In one of the most expansive efforts to curb federal immigration laws on the state level, Gov. Jerry Brown (D-CA) signed an immigration bill that severely restricts local law enforcement’s cooperation with federal immigration authorities on Saturday. The Transparency and Responsibility Using State Tools Act, more commonly known as the TRUST Act, could likely counter the damage done by the federal program called Secure Communities (S-Comm), which seeks to hold, and possibly deport, undocumented immigrants for up to 48 hours.
Brown is the second governor to roll back local jails’ compliance with federal orders to hold immigrants for detention or deportation. Whereas Gov. Dannel Malloy’s (D-CT) signature on similar legislation in July affects 75,000- 100,000 undocumented immigrants living in Connecticut, Brown’s signature affects 25 to 33 times as many undocumented immigrants living in California.
The TRUST Act is intended to restore community trust for immigrants who are too scared of deportation to report crime to local law enforcement. When the California state legislature passed the bill, sponsor Assemblymember Tom Ammiano said:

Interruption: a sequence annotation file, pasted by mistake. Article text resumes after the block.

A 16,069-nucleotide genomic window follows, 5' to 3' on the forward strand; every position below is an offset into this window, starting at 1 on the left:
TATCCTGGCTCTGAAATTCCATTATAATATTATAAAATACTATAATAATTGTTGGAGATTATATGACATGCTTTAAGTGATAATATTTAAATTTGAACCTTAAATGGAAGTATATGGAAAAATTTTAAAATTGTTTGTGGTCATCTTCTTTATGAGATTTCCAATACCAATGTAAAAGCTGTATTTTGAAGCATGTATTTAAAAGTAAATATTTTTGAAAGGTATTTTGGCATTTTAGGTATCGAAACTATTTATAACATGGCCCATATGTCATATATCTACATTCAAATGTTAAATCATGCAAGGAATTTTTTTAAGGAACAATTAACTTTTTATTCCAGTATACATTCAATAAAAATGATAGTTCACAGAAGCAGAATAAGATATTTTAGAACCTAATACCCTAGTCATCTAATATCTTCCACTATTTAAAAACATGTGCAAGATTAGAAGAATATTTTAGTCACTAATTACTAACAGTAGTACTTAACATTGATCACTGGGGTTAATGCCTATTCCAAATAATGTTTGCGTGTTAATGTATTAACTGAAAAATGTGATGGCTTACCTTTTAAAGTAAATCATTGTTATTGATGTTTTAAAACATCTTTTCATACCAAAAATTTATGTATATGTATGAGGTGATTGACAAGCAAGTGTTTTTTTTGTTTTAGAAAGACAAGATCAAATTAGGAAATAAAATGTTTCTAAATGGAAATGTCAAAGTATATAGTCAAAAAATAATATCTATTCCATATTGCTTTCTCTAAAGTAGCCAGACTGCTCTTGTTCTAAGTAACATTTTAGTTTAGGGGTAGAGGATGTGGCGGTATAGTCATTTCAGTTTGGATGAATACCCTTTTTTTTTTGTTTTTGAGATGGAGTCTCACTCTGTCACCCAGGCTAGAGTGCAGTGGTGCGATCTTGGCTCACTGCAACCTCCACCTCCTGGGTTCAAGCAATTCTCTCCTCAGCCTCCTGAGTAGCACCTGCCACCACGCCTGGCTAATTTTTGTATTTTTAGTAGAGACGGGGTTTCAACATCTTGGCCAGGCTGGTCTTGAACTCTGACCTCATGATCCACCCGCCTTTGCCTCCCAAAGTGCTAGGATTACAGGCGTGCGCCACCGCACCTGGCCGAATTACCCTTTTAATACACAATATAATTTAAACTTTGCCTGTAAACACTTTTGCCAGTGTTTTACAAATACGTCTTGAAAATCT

We have had families and communities broken up by S-Comm. Federal officials have held people whose worst alleged violation was selling tamales without a permit or having a barking dog. Even crime victims have been deported. We need to end that to bring back trust between our communities and the local law enforcement agencies supposed to protect them.
Brown vetoed last year’s version of the TRUST Act, arguing it allowed law enforcement to release serious offenders. This year, swayed by modified language and public opinion, Brown signed the bill as part of a bundle of immigrant rights legislation. Other new laws penalize employers who exploit workers’ immigration status and allow undocumented immigrants to practice law.
The TRUST Act also earned praise from former Homeland Security Secretary Janet Napolitano — surprising given that she was crucial in expanding the S-Comms program. Napolitano insisted that S-Comms focused enforcement efforts on offenders who pose a serious threat to public safety or national security. In reality, a recent study indicates that immigration holds are indiscriminate to crime — less than one in nine detained immigrants are serious offenders.
Immigrants living in California have reason to be afraid of S-Comms. After the federal program’s adoption in California, more than 50,000 immigrants, some of whom committed minor crimes like traffic violations, were deported. Nationwide, S-Comm has caused a 400 percent swell in annual deportations since 1996.